# Minimum diameter fluid dynamics

1. May 24, 2010

### pat666

1. The problem statement, all variables and given/known data

A fire-hose must be able to shoot water to the top of a building 35.0 m tall when aimed straight up. Water enters this hose at a steady rate of 0.500 m³.s¯¹ and shoots out of a round nozzle.

(a) What is the maximum diameter that this nozzle can have? (4 marks)

(b) If the only nozzle available is twice as great, what is the highest point that the water can reach?

2. Relevant equations
Vcylinder=pir^2h
gh=1/2v^2

3. The attempt at a solution
first i found the initial velocity required which was 26.21m/s. then 0.5m^3/s=pi*r^2h/s therefore h/s is the velocity, then i solved that and got 15.6cm......... For b i did basically the reverse and got 2.2m.... Can someone please check this.

2. May 24, 2010

### rock.freak667

A = cross-sectional area

so the cross sectional area of a cylinder is ?

hence 0.5=Av.

so what is v?

When you get that, your second equation will come into play now.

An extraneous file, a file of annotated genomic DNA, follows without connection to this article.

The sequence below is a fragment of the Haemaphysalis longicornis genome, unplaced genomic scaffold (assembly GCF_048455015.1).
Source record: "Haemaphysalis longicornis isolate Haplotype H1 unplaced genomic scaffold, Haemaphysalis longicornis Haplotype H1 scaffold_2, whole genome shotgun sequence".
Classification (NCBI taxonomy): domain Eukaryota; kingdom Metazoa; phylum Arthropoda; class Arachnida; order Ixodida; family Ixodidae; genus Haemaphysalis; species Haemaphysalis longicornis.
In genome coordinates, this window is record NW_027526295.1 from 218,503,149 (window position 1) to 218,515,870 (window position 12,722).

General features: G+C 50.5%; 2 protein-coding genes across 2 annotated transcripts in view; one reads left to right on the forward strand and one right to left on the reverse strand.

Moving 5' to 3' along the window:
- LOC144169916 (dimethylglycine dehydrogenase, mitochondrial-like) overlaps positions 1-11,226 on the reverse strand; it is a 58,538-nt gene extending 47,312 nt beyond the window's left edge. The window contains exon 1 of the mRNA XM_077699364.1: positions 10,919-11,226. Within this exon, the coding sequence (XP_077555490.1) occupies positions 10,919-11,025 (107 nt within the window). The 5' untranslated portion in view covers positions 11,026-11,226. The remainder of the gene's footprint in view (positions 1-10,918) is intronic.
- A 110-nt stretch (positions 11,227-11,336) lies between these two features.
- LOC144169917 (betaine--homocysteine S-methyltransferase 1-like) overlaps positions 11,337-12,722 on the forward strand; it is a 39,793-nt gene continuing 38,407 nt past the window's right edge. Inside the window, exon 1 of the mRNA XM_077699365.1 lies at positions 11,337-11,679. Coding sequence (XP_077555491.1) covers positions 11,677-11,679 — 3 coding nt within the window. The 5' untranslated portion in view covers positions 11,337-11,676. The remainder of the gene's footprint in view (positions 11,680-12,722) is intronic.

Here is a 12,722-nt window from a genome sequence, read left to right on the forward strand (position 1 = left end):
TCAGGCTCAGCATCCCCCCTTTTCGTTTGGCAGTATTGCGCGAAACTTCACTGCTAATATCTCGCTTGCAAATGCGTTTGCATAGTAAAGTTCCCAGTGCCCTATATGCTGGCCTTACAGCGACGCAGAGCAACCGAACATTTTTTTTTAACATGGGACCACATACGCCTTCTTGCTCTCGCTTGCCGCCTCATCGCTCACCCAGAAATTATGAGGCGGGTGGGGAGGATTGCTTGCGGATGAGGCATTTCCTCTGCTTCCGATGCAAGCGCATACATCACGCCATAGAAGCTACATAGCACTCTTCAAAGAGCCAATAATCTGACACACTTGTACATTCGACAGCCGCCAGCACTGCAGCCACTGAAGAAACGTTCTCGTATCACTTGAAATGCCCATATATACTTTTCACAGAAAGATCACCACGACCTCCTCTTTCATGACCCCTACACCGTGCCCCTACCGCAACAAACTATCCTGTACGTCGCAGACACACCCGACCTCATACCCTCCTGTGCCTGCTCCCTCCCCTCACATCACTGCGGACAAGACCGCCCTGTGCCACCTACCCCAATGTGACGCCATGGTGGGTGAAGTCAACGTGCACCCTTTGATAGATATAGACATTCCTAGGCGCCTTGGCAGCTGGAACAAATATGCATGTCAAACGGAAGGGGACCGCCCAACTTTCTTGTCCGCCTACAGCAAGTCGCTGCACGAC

3. May 24, 2010

### pat666

ok so ive assumed the hose is a cylinder... the given flow rate is 0.5m^3 per second so therefore 0.5m^3/s is equal to (pi r^2*h/)s ... h is in meters so h/s is the velocity(m/s) as it exits the hose. therefore 0.5=pi*r^2*v.............. Im trying to solve this by logic and am unsure if its right. im guessing that you do not agree with me??

4. May 24, 2010

### rock.freak667

oh sorry, you solved it the other way. I didn't read your post through, sorry.

5. May 24, 2010

### pat666

ok cool thanks for that, just out of interest how do you solve these sort of problems?

6. May 24, 2010

### rock.freak667

Exactly how you solved it, except I would have done it in the reverse to how you did it. Just because I could get the diameter in terms of variables I know the value of so that rounding errors would be reduced.